Harry Keith

From Wikipedia, the free encyclopedia
Jump to: navigation, search
Rafflesia keithii, named in honour of Harry Keith. The bloom can reach one metre in diameter and is one of the largest flowers in the world.

Henry George Keith (1899-1982), known as Harry Keith, was a British forester and plant collector.[1][2] Keith is credited with starting the process of large-scale conservation of the forests of North Borneo (now Sabah).[3][4] In 1984 a new species of Rafflesia endemic to Sabah, Rafflesia keithii, was named in his honour.[2][5] Keith was the husband of author Agnes Newton Keith.

Life[edit]

Keith was born in New Plymouth, New Zealand, to English parents and grew up there, before being sent abroad to be schooled in England and then in California, United States. Keith served in the United States Navy in the First World War, and then took a degree at the University of California, Berkeley (B.Sc. 1924).[1][6][7]

In 1925, Keith was appointed the Assistant Conservator of Forests for the government of North Borneo (now Sabah) under the Chartered Company, based at Sandakan, and was promoted to Conservator of Forests in 1931,[8] and later again to Director of Agriculture and Wildlife. He was also Honorary Curator of the Sandakan Museum.[9]

In 1934 Keith married Agnes Newton Keith (1901-1982), an American who was later to become a celebrated writer. Keith had been a friend of Agnes’ brother Al when both boys had been at the same school in San Diego. Keith had first met Agnes when she was eight years old and he was two years older. Keith had not seen Agnes in ten years when he visited California while on leave in 1934. As soon as they re-met they fell in love, and married three days later, and Agnes accompanied him to North Borneo.[10]

During the Japanese occupation of Borneo in World War II Keith was imprisoned at Berhala Island near Sandakan and then in Batu Lintang internment and POW camp near Kuching in Sarawak, as were Agnes and their infant son George. Agnes later wrote a book on their wartime experiences, Three Came Home, which was also made into a film.

After a short period of recuperation in Canada, Keith resumed his position as head of the Department of Agriculture in British North Borneo (1946-1952). Keith is credited with starting the process of large-scale conservation of North Borneo's forests.[4] In 1931 the Forestry Department, under Keith's guidance, aimed to have at least 10% of the total land area of North Borneo created as Forest Reserves (the total in 1930 was 0.37%); after the interruption of World War II Keith observed that the Forestry Department’s management of forest resources was one of ‘exploitation’ rather than ‘sustained yield’ and so in 1948, the ‘sustained yield’ Forest Policy was officially adopted by the Government, while also reaffirming the 10% aim. By 1984, some 45.4% of Sabah's land was designated a Forest Reserve.[3]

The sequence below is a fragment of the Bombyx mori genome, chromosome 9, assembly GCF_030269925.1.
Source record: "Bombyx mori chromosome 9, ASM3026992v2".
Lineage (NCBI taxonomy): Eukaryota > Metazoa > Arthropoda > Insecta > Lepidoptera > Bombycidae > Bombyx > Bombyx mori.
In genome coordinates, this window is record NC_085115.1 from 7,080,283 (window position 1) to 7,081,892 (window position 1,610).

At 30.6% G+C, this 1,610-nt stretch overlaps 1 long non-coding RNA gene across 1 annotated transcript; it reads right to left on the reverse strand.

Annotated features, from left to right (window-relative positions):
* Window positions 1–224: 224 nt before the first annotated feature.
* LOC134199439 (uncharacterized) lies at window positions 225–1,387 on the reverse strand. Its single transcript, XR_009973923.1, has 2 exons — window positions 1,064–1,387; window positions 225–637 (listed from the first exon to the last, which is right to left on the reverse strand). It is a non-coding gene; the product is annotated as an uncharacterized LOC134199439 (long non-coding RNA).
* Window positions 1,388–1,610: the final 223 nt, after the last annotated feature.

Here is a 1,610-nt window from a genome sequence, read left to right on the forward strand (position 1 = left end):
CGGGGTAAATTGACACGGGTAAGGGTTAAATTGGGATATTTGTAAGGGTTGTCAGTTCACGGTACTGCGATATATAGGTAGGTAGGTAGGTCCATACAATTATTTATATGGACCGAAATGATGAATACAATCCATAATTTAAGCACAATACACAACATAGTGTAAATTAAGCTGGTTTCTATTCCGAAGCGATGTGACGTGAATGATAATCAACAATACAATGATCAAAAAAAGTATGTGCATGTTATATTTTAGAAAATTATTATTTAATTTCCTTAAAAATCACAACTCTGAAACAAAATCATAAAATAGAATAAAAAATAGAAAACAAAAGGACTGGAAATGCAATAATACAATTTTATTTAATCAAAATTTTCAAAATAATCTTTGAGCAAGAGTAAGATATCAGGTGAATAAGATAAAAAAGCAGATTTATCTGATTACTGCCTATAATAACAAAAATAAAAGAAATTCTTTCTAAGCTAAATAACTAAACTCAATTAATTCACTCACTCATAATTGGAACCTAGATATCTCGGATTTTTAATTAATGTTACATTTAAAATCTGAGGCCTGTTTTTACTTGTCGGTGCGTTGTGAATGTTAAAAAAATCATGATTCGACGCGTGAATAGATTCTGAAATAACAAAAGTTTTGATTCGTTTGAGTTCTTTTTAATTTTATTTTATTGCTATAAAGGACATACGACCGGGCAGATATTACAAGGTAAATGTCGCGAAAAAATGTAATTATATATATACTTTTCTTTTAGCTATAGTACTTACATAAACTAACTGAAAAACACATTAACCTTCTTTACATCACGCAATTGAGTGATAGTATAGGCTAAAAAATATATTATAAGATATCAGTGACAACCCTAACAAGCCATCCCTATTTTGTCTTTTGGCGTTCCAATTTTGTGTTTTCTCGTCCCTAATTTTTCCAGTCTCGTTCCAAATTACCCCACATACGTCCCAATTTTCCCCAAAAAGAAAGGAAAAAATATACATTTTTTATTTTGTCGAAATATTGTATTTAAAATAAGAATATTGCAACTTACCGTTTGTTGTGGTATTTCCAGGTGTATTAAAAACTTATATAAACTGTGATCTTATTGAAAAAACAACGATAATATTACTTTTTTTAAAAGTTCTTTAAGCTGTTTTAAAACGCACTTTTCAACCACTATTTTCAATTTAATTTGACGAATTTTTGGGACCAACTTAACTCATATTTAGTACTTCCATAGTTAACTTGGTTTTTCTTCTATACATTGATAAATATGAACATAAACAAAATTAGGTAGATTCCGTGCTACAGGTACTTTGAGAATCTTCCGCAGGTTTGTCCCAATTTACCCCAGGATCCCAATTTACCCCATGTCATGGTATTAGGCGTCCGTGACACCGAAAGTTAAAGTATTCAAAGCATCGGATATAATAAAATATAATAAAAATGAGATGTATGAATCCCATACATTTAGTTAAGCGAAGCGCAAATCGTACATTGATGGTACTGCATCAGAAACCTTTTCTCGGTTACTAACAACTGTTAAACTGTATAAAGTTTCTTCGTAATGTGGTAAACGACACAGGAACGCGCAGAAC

After formal retirement from service in British North Borneo in 1952, Keith held several temporary appointments. In 1953 he joined the Food and Agriculture Organisation (FAO) of the United Nations, and was posted to the Philippines as instructor at the Timber Graders School in Manila.

In 1955 Keith became FAO Representative at Benghazi in Libya, and served six years as forestry adviser in the country. He finally retired in 1964.[6][11]

Throughout his career Keith collected plants for scientific study. His collections are now housed in the Natural History Museum and Kew Gardens in London, the Herbarium Bogoriense at Bogor Botanical Gardens in Indonesia, and the Herbarium of the Forest Department at Sandakan, Sabah.[1][7]

All but one of his wife Agnes’ books are autobiographical and detail the family’s life in the various countries in which they lived. Keith and Agnes retired to British Columbia, where they died within a few months of each other in 1982.

In 1984 a new species of Rafflesia endemic to Sabah, Rafflesia keithii, was named in Keith's honour. This parasitic plant is the largest Rafflesia found in Sabah, with flowers reaching up to one metre in diameter.[2][5] In addition, Dryobalanops keithii, a heavy hardwood tree, and Randia keithii, a shrub or small tree in the genus Randia were also named after Keith.[7]

Newlands[edit]

Newlands, the home of the Keiths in Sandakan. Photo taken in December 2007.